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Civilizing the climate

How the French colonization of Canada was aided by the country’s brutal winters.

Jean-Baptiste Fressoz and Fabien Locher26 March 2024

Civilizing the climate

What was to be done with America? In the seventeenth century this was a formidable challenge, posed in this instance to the political, scientific and economic elites of France and England. How were its soil, resources and environments to be exploited? Which subjects and workers should these distant lands be populated with? And how was sovereignty over immense, largely unknown territories to be displayed? America seemed to present itself as a continent predating civilization, as a past from which to set out to map a new path. But which one?

There were plenty of answers. People sought signs. They sought to read into the development of the climate a sanctification of empire. They dreamt of improving Creation by clearing and cultivating the land, by civilizing nature in the New World. Thinking about climate would be all of these at once: justifying conquest, claiming to restore Adam’s empire, posing as the sculptor of a nature to be fashioned by reason, force, and the quest for profit. But a shadow of anxiety soon hung over this will to power.

The first decade of the seventeenth century saw France trying to get a foothold in Canada. Henry IV supported the expeditions of the soldier and the seafarer, Pierre Dugua de Mons and Samuel de Champlain, who founded the towns of Port-Royal and Quebec. This colonizing momentum led to the publication of accounts in the metropolis: the first History of the colony by the lawyer Marc Lescarbot, a companion of Champlain, and the Report by Father Biard – the first of a long series of Jesuit accounts that would shape the image of Canada. These writings urged colonization and sought to dispel the black legend of a country described by some as a hostile land prey to Satan.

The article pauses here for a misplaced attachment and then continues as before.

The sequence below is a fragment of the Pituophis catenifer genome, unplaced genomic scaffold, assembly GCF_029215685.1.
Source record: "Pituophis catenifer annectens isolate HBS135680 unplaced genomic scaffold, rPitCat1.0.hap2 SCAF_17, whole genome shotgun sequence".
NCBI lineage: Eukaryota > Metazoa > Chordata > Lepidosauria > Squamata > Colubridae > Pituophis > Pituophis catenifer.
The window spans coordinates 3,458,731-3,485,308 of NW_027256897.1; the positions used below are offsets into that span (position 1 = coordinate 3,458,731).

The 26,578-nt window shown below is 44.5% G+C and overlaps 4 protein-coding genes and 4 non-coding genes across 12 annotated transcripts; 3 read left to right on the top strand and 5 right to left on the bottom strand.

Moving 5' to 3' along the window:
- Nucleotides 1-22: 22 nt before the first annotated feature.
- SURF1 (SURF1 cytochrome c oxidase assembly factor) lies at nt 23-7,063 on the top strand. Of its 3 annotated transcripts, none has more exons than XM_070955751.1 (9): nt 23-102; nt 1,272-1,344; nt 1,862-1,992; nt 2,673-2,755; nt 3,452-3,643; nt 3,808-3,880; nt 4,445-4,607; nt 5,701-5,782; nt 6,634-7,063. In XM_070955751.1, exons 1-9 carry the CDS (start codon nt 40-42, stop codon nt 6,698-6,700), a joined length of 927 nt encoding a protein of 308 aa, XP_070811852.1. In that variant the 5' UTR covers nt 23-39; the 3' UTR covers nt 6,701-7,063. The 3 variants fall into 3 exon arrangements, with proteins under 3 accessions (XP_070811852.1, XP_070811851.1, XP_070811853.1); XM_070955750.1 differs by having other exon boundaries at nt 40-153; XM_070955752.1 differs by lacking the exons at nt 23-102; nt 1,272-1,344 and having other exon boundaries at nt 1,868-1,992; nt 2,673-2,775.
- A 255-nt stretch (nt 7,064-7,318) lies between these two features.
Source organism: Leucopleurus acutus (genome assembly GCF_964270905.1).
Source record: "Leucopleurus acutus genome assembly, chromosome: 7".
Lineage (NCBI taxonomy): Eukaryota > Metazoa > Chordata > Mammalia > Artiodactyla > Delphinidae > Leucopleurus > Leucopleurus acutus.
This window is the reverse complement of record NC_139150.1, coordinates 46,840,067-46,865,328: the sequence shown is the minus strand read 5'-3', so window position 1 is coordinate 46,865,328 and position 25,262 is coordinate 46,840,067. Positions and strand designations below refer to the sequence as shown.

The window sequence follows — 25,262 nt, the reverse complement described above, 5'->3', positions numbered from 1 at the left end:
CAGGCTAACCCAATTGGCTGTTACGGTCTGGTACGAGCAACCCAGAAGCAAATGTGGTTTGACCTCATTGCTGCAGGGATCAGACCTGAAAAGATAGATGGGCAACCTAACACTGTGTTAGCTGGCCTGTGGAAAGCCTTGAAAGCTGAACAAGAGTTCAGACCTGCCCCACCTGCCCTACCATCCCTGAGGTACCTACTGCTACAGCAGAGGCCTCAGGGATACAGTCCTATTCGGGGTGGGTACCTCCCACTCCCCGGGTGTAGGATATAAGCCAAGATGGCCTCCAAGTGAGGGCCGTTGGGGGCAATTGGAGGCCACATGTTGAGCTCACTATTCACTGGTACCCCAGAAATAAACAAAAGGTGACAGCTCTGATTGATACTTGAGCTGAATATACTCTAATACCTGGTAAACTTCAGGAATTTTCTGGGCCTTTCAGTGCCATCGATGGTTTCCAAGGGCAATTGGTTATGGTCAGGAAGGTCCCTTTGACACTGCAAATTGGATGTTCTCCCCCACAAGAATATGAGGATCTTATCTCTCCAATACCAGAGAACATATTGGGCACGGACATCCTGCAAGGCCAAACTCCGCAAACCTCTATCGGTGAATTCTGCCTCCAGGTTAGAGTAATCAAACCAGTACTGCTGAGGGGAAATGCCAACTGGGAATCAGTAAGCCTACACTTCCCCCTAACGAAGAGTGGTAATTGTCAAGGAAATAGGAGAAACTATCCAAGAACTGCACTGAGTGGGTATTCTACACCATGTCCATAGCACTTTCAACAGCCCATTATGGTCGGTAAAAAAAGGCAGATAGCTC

Climate played an important part in them. The authors first of all stressed that France and Canada, being located on the same latitudes, were subject to the same climate in the cosmographical sense. For Biard this helped justify French sovereignty, which was disputed by England. This sovereignty derived, on the one hand, from the anteriority of the discovery and, on the other, from the correspondence of two territories that lay (as the explorer Jacques Cartier had already pointed out) ‘under the climates and parallels [of] the regions and kingdom’ of France. This was what Biard characterized as the ‘natural fairness’ favouring French sovereignty, because ‘these lands are parallel to our France and not to England.’

But the argument went beyond the idea of spatial continuity. For with the same climate came the same stars and length of days, along with the same temperatures and the same seasons: the same climate in the physical sense of the term. In Lescarbot, this idea underpinned a different argument justifying colonization. His account not only assimilated French and Canadian climates, it also implicitly contrasted them with that of equatorial Brazil, scene of the debacle of the colony of ‘France Antarctique’ in 1550–60. It was influenced by Jean Bodin’s theories on the correspondence between the character of places and the mores of peoples. While colonial endeavours had failed in Brazil, they would bear fruit in Canada, Lescarbot maintained, for the ways of the French and Indians were similar (or could become so), like their habitats.